Before configuring P4Sandbox, consider the following questions:
Am I going to continue to use my Standalone Sandbox and occasionally push my files to a central server?
If your answer is "Yes", then take another look at "always connected" option to see if this option is a better fit for your needs.
Is this a "one off" project you want to work on in a private environment?
If "Yes", then you do not need to continue reading this article, unless you decide to submit your work in to a central Perforce server when completed. If you need to push your work to a central Perforce server, then this article will provide the steps to accomplish this task.
Note: The following assumes that you are using Linux. However, the same steps can be used on Windows with only minor modification. The P4PORT setting is 4321.
Create a standalone sandbox as instructed by P4Sandbox User's Guide:
p4sandbox init -p 4321 -u test -c test_client
Perforce sandbox broker starting on localhost:4321 ...
To confirm that P4Sandbox is running, run a p4 info command against the specified port (4321 in this example) and localhost:
p4 -p 4321 info
User name: test
Client name: test_client
Sandbox broker version: P4SANDBOX/LINUX26X86_64/2012.1.BETA/411339
Sandbox broker port: localhost:4321
Optionally, you can check if the Perforce database (db.*) and other files have been created by listing the contents of the ".p4sandbox" directory:
db.archmap db.config db.group db.ixtext db.resolve db.revdx db.stream db.view p4sandbox.audit.log server.locks
db.bodtext db.counters db.have db.label db.rev db.revhx db.template db.working p4sandbox.audit.log.lock
db.change db.depot db.integ db.locks db.revbx db.review db.trigger journal p4sandbox.scheduler.log
db.changex db.domain db.integed db.protect db.revcx db.revsx db.user p4d.log p4sandbox.scheduler.log.lock
Confirm the "local" stream has been created:
Stream //streams/local mainline none 'local'
At this point a local Perforce server is up and running, along with a "local" stream created for us by P4Sandbox. Files can now be added without any additional configuration, such as creating a workspace client specification:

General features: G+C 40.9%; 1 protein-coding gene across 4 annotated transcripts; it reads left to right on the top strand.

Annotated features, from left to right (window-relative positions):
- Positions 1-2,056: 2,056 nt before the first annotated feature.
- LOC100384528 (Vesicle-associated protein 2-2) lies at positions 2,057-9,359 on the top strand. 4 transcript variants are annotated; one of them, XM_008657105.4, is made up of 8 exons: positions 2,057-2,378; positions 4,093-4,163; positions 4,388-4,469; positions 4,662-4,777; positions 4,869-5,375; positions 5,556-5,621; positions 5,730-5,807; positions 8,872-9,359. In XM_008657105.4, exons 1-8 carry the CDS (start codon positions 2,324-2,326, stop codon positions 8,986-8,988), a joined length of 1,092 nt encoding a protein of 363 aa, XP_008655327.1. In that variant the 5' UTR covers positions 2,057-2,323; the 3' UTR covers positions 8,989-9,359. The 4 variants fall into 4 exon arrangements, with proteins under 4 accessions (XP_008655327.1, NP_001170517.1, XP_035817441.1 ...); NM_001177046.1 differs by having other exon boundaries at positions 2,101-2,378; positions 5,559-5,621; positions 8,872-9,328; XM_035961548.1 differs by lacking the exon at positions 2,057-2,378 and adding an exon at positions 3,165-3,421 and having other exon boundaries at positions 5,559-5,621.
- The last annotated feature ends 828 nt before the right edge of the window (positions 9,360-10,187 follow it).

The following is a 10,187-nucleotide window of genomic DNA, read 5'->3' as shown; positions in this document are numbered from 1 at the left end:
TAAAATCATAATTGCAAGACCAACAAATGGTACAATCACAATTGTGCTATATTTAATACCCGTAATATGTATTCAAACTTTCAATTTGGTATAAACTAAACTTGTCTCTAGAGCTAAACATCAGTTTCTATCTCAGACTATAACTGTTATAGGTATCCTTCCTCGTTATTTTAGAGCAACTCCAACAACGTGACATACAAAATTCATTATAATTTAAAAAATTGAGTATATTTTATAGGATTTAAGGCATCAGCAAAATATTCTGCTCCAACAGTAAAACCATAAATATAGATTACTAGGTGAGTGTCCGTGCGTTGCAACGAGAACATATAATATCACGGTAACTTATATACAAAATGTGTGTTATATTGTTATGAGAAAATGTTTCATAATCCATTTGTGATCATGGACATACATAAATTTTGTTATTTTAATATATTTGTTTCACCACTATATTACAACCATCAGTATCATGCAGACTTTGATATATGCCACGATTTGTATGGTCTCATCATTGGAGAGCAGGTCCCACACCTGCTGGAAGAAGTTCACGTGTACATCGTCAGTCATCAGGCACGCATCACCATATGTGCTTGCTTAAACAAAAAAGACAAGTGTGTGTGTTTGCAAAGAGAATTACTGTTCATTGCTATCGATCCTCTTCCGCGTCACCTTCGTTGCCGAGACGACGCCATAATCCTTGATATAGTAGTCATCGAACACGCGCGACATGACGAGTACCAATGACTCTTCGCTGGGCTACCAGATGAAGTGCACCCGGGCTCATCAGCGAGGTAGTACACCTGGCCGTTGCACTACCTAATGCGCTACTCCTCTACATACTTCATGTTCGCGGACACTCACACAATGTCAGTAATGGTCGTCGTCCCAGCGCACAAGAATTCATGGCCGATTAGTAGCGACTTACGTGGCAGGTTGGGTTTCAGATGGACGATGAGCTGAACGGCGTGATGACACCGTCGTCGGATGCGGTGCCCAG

echo "1" > file1
echo "2" > file2
echo "3" > file3
p4 add file*
//streams/local/file1#1 - opened for add
//streams/local/file2#1 - opened for add
//streams/local/file3#1 - opened for add
p4 submit -d "adding files to StandAlone Sandbox"
Submitting change 1.
Locking 3 files ...
Change 1 submitted.
Integrating Standalone Sandbox Files into a Central Perforce Server
Using P4Sandbox Only:
Create "remote" connection to your Central Perforce server:
p4 remote -p <central_server_address>:<port number>
Use this "remote" connection to create a "mirror" and a new "local" stream in the local sandbox:
p4 merge //remote/streams/P1/... //streams/mirror/...
Copying 8 files from 'remote' to '//streams/mirror'.
p4 merge //streams/mirror/... //streams/localO/...
- At this point, you should have two "mainline" and one "development" streams, which can be confirmed using the p4 streams command:
Stream //streams/local mainline //streams/localO 'local'
Stream //streams/localO development //streams/mirror 'localO'
Stream //streams/mirror mainline none 'mirror'
Note: the original "local" stream is a "mainline" type by default. While this presents a problem it will be addressed in later steps.
Launch and connect P4V to your Sandbox. Enable streams graph to see all your streams:
Connect the two unrelated "local" streams (referred to as "re-parenting") and prepare for committing your work in to central server.
In this example, we chose "//streams/local0" to become the parent for "local" stream and we change "local" stream type to "development". This is done with p4 stream command on the command line: